At the height of their powers, white-noise godheads My Bloody Valentine would be known to leave their guitars alone on-stage at the end of a performance, feeding back for up to 30 minutes while the audience was left awash in the sound of static running on static. Imagining that effect not as an end, but as a beginning, Canadian Tim Hecker offers his third album of dark grey fog (his sixth album if you count his techno background as Jetone). Starting with "Acephale," Hecker takes control of the effluvial hiss and slowly melts it down, making it into clear angelic tones on "Neither More Nor Less," fluttering waves on "Celestina," and even rounded pulses on "Kaito." But like a gentle master, Hecker eventually breaks his smoke bubbles, allowing the gas to float free on the generously long closer, "Incurably Optimistic!" Yet low and behold, the vapors continue to hold the shapes in which they were once held, drifting not up and away, but moving in paths around an undeterminable axis until they finally disappear without the least bit of a whimper. But like matter, sound is a finite yet never depleting thing, transferring from electrical buzz to moving air to cerebral stimulation. Potential energy waiting, just waiting to go kinetic again.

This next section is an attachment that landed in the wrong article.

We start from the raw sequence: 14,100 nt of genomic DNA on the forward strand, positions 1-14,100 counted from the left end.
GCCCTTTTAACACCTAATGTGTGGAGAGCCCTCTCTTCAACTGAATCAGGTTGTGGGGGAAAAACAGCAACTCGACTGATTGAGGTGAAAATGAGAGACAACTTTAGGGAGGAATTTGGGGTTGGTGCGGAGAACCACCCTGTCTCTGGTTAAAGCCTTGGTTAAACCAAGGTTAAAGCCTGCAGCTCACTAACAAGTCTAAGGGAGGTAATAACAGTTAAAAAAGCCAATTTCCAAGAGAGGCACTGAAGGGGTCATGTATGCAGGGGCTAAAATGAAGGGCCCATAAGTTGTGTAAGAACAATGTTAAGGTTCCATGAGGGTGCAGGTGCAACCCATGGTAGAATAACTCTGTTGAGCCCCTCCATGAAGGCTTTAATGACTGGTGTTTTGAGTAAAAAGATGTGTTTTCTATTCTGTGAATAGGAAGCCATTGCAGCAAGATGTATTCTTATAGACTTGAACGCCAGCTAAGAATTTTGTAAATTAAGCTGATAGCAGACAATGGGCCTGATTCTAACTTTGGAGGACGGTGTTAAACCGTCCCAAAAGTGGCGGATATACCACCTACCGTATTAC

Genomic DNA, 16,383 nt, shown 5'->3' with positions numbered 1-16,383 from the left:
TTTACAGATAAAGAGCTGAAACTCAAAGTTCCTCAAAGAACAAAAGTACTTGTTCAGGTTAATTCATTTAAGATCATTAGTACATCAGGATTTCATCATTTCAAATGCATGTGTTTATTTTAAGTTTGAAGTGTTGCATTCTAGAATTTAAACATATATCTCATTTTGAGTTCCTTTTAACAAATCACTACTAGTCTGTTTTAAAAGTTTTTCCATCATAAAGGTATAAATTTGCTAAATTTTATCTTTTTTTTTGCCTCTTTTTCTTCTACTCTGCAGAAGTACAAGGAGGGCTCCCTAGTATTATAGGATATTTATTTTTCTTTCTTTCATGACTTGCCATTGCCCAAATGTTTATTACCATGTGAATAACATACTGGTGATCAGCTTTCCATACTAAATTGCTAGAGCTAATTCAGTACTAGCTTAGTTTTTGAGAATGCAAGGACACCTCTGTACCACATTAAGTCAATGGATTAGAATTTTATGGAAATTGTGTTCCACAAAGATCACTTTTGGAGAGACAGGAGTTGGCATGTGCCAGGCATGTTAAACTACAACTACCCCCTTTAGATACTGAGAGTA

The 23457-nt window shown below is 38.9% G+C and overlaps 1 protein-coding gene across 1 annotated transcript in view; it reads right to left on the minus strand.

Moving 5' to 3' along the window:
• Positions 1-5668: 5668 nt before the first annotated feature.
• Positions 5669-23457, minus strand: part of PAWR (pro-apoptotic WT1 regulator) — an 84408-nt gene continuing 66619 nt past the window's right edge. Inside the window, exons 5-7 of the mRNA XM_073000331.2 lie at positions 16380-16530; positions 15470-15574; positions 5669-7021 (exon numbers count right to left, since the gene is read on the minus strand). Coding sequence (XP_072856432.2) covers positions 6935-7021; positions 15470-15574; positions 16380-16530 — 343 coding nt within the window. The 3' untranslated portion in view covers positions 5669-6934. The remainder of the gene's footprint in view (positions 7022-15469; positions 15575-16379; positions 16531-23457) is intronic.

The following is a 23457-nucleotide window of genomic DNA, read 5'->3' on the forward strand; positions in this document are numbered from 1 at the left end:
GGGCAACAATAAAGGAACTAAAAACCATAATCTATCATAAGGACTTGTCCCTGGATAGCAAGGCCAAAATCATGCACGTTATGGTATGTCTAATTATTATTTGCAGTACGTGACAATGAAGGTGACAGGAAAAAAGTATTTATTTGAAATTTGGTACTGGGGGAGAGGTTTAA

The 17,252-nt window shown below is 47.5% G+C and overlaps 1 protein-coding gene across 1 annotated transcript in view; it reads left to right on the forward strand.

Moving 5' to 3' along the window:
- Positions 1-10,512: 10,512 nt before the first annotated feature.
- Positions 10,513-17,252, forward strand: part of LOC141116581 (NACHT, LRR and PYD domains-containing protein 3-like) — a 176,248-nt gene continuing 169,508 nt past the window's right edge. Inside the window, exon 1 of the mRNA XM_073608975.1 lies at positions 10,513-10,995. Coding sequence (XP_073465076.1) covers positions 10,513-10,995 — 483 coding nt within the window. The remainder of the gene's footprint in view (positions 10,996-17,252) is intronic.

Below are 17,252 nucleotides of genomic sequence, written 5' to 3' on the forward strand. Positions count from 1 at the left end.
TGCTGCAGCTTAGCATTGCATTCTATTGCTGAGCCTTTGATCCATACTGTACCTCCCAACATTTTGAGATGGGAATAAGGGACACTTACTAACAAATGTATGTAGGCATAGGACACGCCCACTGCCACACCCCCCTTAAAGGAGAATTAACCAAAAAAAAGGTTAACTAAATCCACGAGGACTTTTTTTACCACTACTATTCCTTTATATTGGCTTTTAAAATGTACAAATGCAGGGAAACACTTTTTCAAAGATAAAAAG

AllMusic Review by Joshua Glazer